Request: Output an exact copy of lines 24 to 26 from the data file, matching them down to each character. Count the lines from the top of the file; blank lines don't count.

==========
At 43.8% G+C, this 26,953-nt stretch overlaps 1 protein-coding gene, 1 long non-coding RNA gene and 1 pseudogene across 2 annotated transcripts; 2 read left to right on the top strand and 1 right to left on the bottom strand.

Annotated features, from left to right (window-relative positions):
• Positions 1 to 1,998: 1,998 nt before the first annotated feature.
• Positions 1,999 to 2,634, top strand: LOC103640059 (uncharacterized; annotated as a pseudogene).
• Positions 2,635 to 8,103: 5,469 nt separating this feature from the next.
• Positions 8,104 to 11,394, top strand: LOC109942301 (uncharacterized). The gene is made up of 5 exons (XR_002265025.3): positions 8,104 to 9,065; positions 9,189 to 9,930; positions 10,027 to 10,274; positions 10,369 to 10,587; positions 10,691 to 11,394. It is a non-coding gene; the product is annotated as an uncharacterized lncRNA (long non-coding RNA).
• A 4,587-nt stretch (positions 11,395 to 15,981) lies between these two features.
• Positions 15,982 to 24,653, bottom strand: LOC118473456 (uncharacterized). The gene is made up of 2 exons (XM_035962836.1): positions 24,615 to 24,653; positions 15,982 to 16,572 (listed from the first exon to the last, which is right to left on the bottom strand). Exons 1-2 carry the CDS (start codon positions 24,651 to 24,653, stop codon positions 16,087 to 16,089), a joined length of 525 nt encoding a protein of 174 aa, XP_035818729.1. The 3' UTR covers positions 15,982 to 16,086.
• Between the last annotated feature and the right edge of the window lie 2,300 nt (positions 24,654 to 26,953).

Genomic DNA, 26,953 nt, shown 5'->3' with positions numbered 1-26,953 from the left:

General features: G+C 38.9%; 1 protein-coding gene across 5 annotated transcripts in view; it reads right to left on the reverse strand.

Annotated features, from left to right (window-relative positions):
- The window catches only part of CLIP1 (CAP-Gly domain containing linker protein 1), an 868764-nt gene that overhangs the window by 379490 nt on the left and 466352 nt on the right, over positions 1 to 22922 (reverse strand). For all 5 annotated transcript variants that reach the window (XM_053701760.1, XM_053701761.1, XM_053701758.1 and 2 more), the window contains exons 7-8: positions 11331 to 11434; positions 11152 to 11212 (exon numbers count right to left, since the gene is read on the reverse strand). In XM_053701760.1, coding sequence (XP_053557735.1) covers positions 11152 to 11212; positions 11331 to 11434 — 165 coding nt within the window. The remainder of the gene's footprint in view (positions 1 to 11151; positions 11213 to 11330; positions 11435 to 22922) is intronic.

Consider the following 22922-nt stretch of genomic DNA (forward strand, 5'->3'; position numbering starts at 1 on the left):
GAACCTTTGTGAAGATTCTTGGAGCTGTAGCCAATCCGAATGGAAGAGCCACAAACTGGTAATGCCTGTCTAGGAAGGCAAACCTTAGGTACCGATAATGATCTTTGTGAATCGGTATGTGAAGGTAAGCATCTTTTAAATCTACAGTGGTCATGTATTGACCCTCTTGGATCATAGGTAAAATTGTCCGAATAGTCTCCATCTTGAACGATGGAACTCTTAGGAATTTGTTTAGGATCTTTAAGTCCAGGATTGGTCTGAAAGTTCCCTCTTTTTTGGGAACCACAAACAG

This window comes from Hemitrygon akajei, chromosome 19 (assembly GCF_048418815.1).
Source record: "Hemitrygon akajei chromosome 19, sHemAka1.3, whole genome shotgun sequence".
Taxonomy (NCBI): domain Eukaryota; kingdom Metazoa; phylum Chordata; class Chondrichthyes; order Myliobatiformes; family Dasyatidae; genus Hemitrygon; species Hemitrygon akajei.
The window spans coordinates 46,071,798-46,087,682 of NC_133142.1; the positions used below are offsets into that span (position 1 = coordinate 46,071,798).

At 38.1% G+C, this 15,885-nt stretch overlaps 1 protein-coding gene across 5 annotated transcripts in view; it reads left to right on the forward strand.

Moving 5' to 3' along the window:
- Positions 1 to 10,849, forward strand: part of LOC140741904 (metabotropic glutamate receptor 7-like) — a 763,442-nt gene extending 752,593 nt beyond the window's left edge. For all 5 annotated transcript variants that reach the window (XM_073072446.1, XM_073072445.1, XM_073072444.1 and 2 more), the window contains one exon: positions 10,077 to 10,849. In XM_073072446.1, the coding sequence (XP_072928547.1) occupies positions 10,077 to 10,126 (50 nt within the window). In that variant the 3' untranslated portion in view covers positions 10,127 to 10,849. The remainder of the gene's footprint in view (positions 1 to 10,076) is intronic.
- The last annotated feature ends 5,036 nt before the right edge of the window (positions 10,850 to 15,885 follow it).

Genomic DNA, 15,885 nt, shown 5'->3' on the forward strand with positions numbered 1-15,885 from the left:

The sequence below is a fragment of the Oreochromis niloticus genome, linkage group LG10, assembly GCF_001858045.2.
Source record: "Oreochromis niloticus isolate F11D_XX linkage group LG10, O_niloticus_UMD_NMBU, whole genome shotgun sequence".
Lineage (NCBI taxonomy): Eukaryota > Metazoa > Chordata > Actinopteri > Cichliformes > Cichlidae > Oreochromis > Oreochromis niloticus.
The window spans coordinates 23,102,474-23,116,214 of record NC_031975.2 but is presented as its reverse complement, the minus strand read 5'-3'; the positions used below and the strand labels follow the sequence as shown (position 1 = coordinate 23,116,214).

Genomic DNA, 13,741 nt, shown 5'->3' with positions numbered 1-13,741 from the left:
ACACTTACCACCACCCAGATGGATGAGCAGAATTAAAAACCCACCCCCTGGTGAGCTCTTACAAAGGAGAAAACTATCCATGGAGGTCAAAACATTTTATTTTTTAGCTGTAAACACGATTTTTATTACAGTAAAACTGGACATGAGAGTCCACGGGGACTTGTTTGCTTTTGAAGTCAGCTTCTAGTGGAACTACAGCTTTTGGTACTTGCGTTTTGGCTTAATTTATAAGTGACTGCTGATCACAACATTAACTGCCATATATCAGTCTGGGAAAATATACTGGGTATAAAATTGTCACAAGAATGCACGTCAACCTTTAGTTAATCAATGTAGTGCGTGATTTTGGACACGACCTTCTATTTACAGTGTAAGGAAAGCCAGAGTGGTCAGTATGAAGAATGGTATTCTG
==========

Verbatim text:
Genomic DNA, 15,885 nt, shown 5'->3' on the forward strand with positions numbered 1-15,885 from the left:

The sequence below is a fragment of the Oreochromis niloticus genome, linkage group LG10, assembly GCF_001858045.2.
Source record: "Oreochromis niloticus isolate F11D_XX linkage group LG10, O_niloticus_UMD_NMBU, whole genome shotgun sequence".